Gut 43:705-710 doi:10.1136/gut.43.5.705
  • Liver

Fatigue in primary biliary cirrhosis

  1. K Cauch-Dudeka,
  2. S Abbeyb,
  3. D E Stewartb,
  4. E J Heathcotea
  1. aDepartment of Medicine, bDepartment of Psychiatry, Toronto Hospital, University of Toronto, Canada
  1. Mrs K Cauch-Dudek, Toronto Hospital, Western Division, 399 Bathurst St, West Wing 4–833, Toronto, Ontario M5T 2S8, Canada.
  • Accepted 13 May 1998


Background—Fatigue is a frequent and debilitating symptom in patients with primary biliary cirrhosis (PBC).

Aims—To study fatigue in relation to sleep, depression, and liver disease severity.

Methods—Patients with PBC completed validated self report questionnaires measuring fatigue, sleep quality, depression, and functional capacity. Verbally reported fatigue and observer rated measure of depression and ursodeoxycholic acid (UDCA) use were recorded. Liver biochemistry and tests to rule out metabolic causes of fatigue were performed.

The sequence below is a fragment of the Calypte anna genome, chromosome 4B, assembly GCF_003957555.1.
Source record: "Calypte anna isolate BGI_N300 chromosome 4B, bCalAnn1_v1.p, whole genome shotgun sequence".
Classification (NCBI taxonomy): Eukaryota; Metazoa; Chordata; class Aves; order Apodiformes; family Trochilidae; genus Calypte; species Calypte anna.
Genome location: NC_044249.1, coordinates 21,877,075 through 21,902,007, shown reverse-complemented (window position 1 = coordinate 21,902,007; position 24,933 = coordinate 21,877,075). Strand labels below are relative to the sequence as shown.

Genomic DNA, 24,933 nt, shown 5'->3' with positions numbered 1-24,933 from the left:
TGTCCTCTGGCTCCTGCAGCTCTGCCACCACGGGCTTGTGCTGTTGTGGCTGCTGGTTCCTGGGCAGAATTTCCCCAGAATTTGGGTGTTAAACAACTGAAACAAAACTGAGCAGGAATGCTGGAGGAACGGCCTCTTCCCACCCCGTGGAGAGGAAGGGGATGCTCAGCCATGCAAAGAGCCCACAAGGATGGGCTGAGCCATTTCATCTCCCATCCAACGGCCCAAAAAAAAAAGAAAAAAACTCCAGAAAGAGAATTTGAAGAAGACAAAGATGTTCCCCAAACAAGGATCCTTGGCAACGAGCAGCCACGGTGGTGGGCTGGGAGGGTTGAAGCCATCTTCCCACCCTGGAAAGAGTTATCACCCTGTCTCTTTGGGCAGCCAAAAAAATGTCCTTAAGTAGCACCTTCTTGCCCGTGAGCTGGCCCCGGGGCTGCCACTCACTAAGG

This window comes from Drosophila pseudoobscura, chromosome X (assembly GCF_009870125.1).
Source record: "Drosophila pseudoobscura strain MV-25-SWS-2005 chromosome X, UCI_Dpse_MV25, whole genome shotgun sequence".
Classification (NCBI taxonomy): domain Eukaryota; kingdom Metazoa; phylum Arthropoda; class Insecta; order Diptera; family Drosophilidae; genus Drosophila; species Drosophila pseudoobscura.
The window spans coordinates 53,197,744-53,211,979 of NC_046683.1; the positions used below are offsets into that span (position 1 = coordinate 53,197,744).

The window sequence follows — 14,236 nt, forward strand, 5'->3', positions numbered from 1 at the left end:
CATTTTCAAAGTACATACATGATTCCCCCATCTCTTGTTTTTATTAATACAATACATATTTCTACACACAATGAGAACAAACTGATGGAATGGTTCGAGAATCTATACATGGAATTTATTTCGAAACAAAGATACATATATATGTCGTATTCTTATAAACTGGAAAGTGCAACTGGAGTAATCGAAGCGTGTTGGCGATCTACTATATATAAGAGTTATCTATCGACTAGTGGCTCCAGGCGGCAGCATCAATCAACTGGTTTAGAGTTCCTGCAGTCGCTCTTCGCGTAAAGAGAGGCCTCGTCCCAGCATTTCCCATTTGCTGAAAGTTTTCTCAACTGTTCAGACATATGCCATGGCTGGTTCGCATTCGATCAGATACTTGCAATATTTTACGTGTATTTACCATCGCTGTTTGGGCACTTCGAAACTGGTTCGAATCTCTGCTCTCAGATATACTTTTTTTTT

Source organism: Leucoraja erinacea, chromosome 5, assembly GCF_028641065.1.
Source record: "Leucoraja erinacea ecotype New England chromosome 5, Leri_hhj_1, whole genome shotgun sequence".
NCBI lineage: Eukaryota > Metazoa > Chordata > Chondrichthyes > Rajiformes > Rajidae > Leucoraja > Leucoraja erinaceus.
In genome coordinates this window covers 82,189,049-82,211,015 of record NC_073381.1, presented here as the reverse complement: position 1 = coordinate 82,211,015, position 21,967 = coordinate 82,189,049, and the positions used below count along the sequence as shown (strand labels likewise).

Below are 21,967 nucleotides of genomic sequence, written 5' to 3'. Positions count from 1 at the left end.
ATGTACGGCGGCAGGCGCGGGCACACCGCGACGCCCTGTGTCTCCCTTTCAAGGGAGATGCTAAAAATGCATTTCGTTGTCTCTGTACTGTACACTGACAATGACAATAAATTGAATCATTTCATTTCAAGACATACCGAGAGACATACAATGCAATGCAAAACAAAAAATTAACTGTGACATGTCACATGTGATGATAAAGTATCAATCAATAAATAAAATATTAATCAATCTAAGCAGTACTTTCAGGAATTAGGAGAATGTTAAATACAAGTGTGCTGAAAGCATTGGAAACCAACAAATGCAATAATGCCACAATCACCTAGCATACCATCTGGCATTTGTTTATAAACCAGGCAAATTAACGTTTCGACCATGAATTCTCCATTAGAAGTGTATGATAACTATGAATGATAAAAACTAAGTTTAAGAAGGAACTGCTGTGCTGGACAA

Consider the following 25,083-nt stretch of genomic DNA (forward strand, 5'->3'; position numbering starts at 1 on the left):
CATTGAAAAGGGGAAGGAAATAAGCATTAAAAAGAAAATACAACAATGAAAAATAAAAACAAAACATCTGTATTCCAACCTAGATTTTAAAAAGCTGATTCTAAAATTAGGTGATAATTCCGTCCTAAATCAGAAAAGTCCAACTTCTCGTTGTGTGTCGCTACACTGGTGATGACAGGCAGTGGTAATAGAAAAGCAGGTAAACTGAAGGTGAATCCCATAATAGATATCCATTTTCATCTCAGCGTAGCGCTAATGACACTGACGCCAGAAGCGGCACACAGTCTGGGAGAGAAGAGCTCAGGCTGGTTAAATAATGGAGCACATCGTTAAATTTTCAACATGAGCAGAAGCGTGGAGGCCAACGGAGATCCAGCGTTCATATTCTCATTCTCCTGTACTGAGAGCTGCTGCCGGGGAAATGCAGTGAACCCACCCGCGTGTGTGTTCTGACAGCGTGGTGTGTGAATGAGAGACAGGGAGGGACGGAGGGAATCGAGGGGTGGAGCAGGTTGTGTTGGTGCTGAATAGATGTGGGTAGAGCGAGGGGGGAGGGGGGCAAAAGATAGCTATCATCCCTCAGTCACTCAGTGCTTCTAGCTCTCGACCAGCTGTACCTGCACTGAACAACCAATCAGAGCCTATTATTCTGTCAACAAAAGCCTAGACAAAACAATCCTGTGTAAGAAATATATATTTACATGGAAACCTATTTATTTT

Results—Mean age of the 88 patients enrolled was 57 years; 86% were female and mean duration of disease was 6.6 years. Median bilirubin was 13 μmol/l (mean 18.6). Verbally reported fatigue (for more than six months) was present in 60 patients (68%). The self rated Fatigue Severity Score (FSS) correlated well with verbally reported fatigue (p=0.0001). The FSS did not correlate with age, duration of disease, serum bilirubin, Mayo Risk Score, or UDCA use, but correlation was seen with sleep quality. Fatigued patients had more sleep problems and higher depression scores than non-fatigued patients. Self rated depression was present in 28% (17/60) of fatigued compared with 4% (1/28) of non-fatigued patients.

Conclusions—Long term fatigue affected 68% of the patients with PBC but it was not related to the severity of their liver disease. Poor sleep quality and depression were commonly associated with fatigue.